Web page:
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SYFY WIRE dinosaurs

Mummified dinosaurs might be more common than we thought

If they're cursed, we're in trouble.

By Cassidy Ward
Mummified dinosaur skin and decay illustration

In The Lost World (now streaming on Peacock!), Steven Spielberg’s blockbuster follow up to Jurassic Park, Dr. Ian Malcom along with a cast of new characters find themselves on Isla Sorna surrounded by dinosaurs. We learn that that’s where the dinosaurs for the park were created, before being transported to Isla Nublar. In the years since the disaster at the park, the dinosaurs have been allowed to thrive largely because nobody knew they were there. An entire ecosystem of prehistoric animals had taken over the island, without anyone the wiser, because we simply didn’t know to look for them.

There’s something similar happening in the world of paleontology today. So called mummified dinosaurs — well-preserved specimens which retain surface features like skin or nails — are exceedingly rare, but they might not be quite as rare as we previously supposed, according to a recent paper published in the journal PLOS One.

There has been some disagreement among scientists about the precise conditions needed for soft tissue like skin to be preserved, and a fossilized Edmontosaurus named Dakota is shaking up the debate. SYFY WIRE spoke with Stephanie Drumheller from the Department of Earth and Planetary Sciences at the University of Tennessee and Clint Boyd from the Fossil Resource Management Program at the North Dakota Geological Survey about what they found.

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“One of the previous assumptions was that you needed rapid burial. Part of that is to just get the remains and stash them underground so that predators and scavengers can’t come and eat them. Also, the idea was that burying it would slow down decomposition and you could get soft tissue. Baked into that if a predator did manage to start eating remains, that was the kiss of death for fossilization,” Drumheller said.

That’s what makes Dakota so fascinating. The specimen seemingly defies all of the expectations we typically have about mummified dinosaurs. And it almost wasn’t discovered at all. The fossil was first uncovered almost 25 years ago, in 1999, by a high school student on his uncle’s property. That initial find revealed a couple of tail bones sticking out from a hill. The spot was catalogued but not excavated. A few years later, paleontologists returned to the site. By that time more of the hill had eroded, exposing more of the fossil, including a piece of skin. The fossil was collected and eventually made its way to the North Dakota Geological Survey in 2008, where it has been ever since.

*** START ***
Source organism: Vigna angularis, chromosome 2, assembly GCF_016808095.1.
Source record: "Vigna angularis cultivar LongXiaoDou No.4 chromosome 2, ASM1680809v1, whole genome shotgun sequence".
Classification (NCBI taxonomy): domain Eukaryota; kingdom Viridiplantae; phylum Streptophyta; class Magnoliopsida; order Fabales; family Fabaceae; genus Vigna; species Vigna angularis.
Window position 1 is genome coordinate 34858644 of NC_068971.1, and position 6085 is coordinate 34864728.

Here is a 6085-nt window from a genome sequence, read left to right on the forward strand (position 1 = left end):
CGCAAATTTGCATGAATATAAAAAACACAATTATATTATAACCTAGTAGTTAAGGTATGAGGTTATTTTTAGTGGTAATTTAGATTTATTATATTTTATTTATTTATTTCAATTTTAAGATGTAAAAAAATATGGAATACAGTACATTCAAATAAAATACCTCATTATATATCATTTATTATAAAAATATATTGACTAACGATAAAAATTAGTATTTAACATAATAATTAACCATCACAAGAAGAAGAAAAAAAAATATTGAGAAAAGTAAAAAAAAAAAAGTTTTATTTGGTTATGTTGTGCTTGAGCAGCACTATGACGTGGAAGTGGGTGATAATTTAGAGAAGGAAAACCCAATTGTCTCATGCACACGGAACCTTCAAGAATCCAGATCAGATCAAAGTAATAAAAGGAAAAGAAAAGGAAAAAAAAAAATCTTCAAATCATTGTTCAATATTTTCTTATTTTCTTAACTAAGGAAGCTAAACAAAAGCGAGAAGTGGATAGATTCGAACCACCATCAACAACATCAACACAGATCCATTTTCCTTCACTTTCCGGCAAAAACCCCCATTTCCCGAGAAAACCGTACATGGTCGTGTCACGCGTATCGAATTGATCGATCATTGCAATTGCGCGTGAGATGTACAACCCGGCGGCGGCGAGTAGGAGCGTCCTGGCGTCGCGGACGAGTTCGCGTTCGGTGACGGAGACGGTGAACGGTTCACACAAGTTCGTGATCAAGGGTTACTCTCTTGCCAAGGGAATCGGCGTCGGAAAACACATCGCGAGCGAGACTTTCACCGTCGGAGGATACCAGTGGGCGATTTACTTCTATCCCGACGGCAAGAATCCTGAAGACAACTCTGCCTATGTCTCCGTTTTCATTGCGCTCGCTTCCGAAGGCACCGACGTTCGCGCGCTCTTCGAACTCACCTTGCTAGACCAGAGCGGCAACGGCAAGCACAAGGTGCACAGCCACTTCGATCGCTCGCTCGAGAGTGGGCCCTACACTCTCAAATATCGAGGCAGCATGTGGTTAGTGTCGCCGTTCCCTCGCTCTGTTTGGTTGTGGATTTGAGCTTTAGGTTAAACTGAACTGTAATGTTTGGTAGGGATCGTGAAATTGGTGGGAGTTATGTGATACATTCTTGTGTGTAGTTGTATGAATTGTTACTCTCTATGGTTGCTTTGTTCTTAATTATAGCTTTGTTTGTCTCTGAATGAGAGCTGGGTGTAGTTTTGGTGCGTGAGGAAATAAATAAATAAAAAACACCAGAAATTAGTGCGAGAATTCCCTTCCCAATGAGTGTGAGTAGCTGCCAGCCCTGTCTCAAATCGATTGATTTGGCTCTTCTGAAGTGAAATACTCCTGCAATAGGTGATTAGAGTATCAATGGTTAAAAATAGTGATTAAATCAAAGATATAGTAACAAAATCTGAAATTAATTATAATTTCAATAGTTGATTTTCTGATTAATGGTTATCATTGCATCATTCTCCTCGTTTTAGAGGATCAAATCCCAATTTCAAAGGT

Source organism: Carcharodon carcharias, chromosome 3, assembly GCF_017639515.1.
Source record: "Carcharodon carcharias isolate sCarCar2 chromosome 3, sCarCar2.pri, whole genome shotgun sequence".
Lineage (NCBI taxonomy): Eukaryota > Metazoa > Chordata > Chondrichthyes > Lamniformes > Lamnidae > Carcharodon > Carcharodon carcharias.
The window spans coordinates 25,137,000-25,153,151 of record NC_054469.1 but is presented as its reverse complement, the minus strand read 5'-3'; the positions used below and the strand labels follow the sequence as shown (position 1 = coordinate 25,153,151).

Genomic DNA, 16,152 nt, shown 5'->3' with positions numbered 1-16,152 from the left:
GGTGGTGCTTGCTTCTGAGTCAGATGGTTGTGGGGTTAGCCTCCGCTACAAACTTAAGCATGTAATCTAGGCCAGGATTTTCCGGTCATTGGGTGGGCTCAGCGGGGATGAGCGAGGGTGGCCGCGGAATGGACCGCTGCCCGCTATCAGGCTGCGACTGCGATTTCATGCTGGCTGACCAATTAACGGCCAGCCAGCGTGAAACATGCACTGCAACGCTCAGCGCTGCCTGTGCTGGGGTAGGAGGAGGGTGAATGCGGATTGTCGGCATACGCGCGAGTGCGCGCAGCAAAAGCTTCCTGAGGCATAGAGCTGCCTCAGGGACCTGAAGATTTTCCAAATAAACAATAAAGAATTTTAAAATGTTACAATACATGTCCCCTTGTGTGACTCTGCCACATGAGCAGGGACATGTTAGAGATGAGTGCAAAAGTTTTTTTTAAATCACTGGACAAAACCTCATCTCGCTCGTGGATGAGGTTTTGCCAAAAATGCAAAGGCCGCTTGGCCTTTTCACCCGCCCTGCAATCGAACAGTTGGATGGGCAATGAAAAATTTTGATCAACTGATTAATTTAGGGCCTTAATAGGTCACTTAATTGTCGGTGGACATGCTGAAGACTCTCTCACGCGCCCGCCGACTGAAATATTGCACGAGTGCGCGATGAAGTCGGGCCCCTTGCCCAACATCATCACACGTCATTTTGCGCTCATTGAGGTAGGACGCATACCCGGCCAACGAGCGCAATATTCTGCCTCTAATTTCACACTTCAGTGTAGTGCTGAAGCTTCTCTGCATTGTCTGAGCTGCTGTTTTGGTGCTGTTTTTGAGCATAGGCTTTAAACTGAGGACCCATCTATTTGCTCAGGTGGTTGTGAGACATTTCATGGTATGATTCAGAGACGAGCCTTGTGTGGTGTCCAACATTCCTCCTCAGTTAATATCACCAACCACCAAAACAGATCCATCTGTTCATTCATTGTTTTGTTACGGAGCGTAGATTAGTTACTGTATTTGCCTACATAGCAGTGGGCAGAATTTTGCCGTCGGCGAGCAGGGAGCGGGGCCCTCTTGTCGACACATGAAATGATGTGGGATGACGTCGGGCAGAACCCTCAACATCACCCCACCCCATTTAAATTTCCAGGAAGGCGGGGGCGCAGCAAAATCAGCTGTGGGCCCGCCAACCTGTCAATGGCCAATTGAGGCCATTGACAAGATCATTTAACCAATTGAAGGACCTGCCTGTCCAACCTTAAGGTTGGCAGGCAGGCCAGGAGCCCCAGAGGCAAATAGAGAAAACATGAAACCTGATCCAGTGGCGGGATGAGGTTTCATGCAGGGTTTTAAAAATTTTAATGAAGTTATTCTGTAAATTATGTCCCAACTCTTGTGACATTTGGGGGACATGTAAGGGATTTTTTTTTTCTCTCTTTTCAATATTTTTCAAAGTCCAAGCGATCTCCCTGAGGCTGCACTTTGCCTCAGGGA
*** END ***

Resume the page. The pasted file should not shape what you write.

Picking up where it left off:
The co-authors on the paper, Becky Barnes and Mindy Householder, worked to prepare the fossil for several years before funding ran out. Dakota was then put on display until 2017 when researchers received a private donation toward continued preparation work and a new exhibit. What researchers found during the course of continued preparation raised Dakota from rare to extraordinary.

As they continued to chip away at the rock surrounding Dakota, researchers found clear bite marks in the skin and on the bone. According to what we believed about the conditions for mummification, that shouldn’t have happened. Unless, of course, we were wrong about what it takes to preserve soft tissue. In fact, it’s the predation itself which might have made preservation possible.

“Once you have poked holes in the body wall, then when decomposition takes over all of the fluids and gases related to that have an escape route. It’s able to leave the body and leave behind the skeleton and an empty envelop of skin, and nothing else. You end up with this deflated appearance. That was backed up by the CT scan data. The bones are all in there, and it’s covered over with skin, but we don’t see anything else,” Drumheller said.

Because of our preconceived notions that soft tissue preservation required rapid burial, an arid climate for quick drying, or both constrained the ways and the places in which we looked for soft tissue. Dakota challenges those expectations by providing an alternative route. The very act of scavenging a dinosaur removes excess moisture and speeds the drying process. It’s almost as if small predators and decomposers did the prep work necessary for mummification to occur without even knowing it. If the findings for Dakota hold true at other sites and for other specimens, it could mean there is a lot more dinosaur skin out there for us to find.

“We have historical examples where skin had been found with dinosaurs and it was destroyed either because people weren’t interested in it at the time or because they didn’t realize what they had… we strongly suspect there’s a lot more skin out there than we have been identifying,” Drumheller said.

The authors hope that other paleontologists will keep a keener eye for skin and other soft tissues in previously unexpected places. Like the dinosaurs of Isla Sorna, mummified skin is easy to miss if you don’t even know you’re supposed to be looking for it.